What is a limited company?

After becoming a freelancer or contractor, one of the first major decisions you’ll be faced with relates to your business structure. Should you operate as a sole trader? Become an umbrella worker? Or, as we’ll focus on in this article, are you better off forming and working through your own limited company?

If you’re newly self-employed, it can be challenging to know which route is right for you, but if you wish to work with agencies, you may find that they prefer you to set up your own limited company. So in this pitstop guide, we’ll cover the basics of the limited company, explaining in simple terms what it is, how it works, and any other need-to-know information.

What is a limited company?

A limited company is an incorporated business, meaning it is a separate legal entity from its owner(s), who own shares in the company.

At a glance, here are some key characteristics (and benefits) of a limited company:

Working under a limited company structure is a proven and highly popular way to operate as a contractor. Here are some pointers on how it works in practice:

How does a limited company work?

Being a limited company contractor is quite different from working as a sole trader. This is mainly due to the business being separate from you, the owner, which means aspects such as income, expenses and tax liabilities are the company’s, not yours personally.

All income goes through the company

As a limited company contractor, you work for your limited company, and your company holds the relationship with the client. So all invoices for work carried out are raised in the company name, and the income received is paid to your business bank account.

Expenses

Qualifying business expenses - including your salary - reduce the income to provide a profit figure on which company, or Corporation Tax, is calculated. Any profit, after this tax has been set aside, is the property of the shareholders, who can choose (subject to their IR35 status) to take some - or all - of this profit as dividends, as it is earned Or leave some of it in the company to take at a later date. As you only get taxed on dividends once you have withdrawn them from the company, you can choose to be taxed personally only on the income you need in a tax year.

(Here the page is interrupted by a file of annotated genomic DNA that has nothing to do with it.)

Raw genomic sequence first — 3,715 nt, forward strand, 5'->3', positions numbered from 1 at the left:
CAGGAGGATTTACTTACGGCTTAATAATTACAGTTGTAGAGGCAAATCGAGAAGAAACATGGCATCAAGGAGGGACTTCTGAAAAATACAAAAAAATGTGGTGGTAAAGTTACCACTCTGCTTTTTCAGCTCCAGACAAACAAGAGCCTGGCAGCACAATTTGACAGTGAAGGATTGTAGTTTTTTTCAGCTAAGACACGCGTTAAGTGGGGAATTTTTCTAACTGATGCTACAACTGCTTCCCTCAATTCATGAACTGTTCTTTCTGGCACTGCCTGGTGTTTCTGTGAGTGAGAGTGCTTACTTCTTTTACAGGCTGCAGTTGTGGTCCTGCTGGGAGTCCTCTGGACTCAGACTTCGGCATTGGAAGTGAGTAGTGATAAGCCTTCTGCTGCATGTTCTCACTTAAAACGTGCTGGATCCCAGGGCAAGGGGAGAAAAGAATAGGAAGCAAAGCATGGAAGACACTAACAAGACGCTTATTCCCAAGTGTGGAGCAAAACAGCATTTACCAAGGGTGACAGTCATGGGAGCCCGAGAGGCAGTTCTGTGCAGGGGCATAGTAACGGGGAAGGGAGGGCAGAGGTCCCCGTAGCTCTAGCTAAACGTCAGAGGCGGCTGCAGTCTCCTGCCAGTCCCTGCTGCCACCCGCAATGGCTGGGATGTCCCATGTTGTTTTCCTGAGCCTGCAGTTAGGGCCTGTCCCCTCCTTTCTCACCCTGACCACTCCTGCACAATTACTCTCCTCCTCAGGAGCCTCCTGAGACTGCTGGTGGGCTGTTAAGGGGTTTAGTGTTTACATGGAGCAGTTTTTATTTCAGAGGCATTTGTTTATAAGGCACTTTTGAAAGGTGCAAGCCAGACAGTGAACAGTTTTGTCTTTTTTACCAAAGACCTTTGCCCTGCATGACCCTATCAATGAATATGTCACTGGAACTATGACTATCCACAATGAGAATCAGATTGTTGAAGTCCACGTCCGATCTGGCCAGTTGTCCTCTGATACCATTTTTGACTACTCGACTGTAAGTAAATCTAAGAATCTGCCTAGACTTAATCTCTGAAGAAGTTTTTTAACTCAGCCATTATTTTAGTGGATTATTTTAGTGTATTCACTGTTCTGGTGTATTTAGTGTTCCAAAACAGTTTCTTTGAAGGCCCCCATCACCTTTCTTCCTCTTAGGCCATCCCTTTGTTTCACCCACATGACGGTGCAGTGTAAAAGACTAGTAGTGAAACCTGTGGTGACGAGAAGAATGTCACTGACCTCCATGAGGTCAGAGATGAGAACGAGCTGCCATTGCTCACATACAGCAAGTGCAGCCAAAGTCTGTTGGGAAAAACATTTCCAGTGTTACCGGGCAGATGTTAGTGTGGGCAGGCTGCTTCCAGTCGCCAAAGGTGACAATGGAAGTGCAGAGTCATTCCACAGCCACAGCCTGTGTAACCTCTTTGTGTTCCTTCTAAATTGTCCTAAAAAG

So, subject to your IR35 status, you can extract earnings from your company, whether in the form of salary or dividends – both of which must be recorded for tax purposes.

Tax considerations for limited companies

Limited companies must pay Corporation Tax annually on any profit they record. If your company turns over £85,000 or more within 12 months, or you know it will do in the next 30 days you’ll also need to register for VAT, charge VAT on your invoices and file and pay this quarterly. These taxes are in addition to the Income Tax you’ll need to pay on money withdrawn from the business, which sees you exceeding the Personal Allowance threshold.

Despite the additional taxes due for a limited company, operating this way can still be of great benefit, as there can be greater flexibility about how and when you extract your money for personal use from the company, which can provide the tax efficiencies mentioned earlier.

There are several types of limited companies. We’ll define two of the most common:

What is a public limited company?

The shares of a public limited company (PLC) are available for the general public to buy freely on the stock exchange. Shareholders can purchase shares in PLCs, with their value rising or falling depending on the company's performance.

Only organisations of a certain size are floated on the stock exchange. It would be extremely unusual for a contractor to operate via a PLC.

What is a private limited company?

In contrast, a private limited company is the most popular type of incorporated business in the UK and a structure used by most contractors. Unlike a PLC, a private limited company’s shares can’t be bought and sold by the general public without permission from existing shareholders. This means that you retain complete control over who invests in it and when, if at all.

Ready to learn more about limited companies?

Of course, there is a lot more to learn about limited companies. From the advantages of limited companies to the broader considerations and details of your tax obligations, you’ll learn everything you need to know about working this way in our contractor’s guide to working through a limited company.

Whether you’re thinking of operating via a limited company, as a sole trader or through an umbrella company, SJD Accountancy has the solutions and expertise to help you thrive. To find out more about how we can help you, please get in touch.

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